However, the various storylines never felt like they individually achieved much of anything, albeit to different degrees. Highlights were certainly the scenes involved Morena Baccarin and Alan Tudyk, who both got some more interesting work in the episode. With Tudyk, the scenes with a once-undercover V relating their experience on Earth to an eager young V (Joshua) who’s trying to jog his memory was a nice bit of exposition (in terms of how long he’d been on Earth, and what his attitude was towards the position) and eventually a nice twist in terms of Joshua being part of the Fifth Column. It’s the first time that I think the show has legitimately surprised me with a twist like this, and while it isn’t a huge deal it does finally show a chink in the V armor – we’ve seen a traitor in the form of Ryan before, but to see them within the Mothership itself helps those scenes have a bit more tension.
And, as is par for the course, Morena Baccarin continues to really relish this role. The nature of the part means that Baccarin gets to be the star of the show even when seen from afar riding a glass elevator, but the scene where she is rehearsing the right level of emotion for her speech to the widow is the kind of sequence that does feel quite elegant. The Vs are supposed to be inorganic, so for them to be controlling things in this nature feels entirel natural, and I thought that the reveal of the entire scenario being one giant hoax demonstrates the sort of tactics they’re willing to use. The show still needs to give us more answers in terms of why they’re going about things this way, not just destroying humanity when they’re capable of doing so, but the episode at least both a) actually had Father Jack ask that question and b) delivered evidence that watching the Vs go through that process could be entertaining.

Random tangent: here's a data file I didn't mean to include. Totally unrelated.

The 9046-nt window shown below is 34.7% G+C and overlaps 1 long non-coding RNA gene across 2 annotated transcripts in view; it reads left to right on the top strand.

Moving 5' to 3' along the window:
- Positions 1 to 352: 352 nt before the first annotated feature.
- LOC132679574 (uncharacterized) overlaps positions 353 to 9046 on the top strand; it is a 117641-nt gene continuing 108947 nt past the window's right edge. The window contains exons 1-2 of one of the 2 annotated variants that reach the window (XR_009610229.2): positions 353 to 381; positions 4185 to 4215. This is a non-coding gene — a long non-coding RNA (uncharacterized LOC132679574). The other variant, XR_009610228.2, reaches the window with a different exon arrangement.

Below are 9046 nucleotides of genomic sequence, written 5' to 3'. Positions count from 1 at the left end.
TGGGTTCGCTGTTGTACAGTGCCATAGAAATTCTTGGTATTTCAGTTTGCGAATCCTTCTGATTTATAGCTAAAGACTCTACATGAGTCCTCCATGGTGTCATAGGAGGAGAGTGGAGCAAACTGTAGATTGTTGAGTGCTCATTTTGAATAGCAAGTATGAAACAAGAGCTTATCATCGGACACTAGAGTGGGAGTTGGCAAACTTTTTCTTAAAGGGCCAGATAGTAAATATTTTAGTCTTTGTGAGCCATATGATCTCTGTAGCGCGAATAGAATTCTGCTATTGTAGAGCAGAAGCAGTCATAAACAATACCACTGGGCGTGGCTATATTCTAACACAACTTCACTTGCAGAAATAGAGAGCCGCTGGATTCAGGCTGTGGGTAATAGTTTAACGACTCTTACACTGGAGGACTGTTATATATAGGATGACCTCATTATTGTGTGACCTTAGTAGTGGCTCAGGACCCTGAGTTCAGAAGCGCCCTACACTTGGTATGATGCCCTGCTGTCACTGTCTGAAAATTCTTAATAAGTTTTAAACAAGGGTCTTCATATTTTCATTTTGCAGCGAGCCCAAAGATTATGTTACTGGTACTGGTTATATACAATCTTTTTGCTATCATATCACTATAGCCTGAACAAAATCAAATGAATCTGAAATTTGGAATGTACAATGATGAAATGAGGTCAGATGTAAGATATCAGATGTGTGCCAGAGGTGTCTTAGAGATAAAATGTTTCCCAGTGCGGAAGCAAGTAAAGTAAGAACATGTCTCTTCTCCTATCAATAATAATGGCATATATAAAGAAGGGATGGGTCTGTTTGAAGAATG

The episode sort of started to fall apart from there, albeit not entirely. I thought Erica’s storyline suffered primarily because her role felt highly random: there was nothing to really tie her to that sequence, and it seemed like it was just an excuse to have her in the V complex in order to see the secret surveillance room (where she discovers the true technology behind their jackets). The same goes for Father Jack, who was insane to run off on his own in search of Georgie and who seemed out of place even looking at the files – yes, the show eventually brought up the former point, but it seemed like it was necessary because Erica was busy fulfilling exposition and so Father Jack was forced to help bring the whole gang together. The end result may be desirable for the show, but the means they took to get there just didn’t make for the smoothest plotting in the world.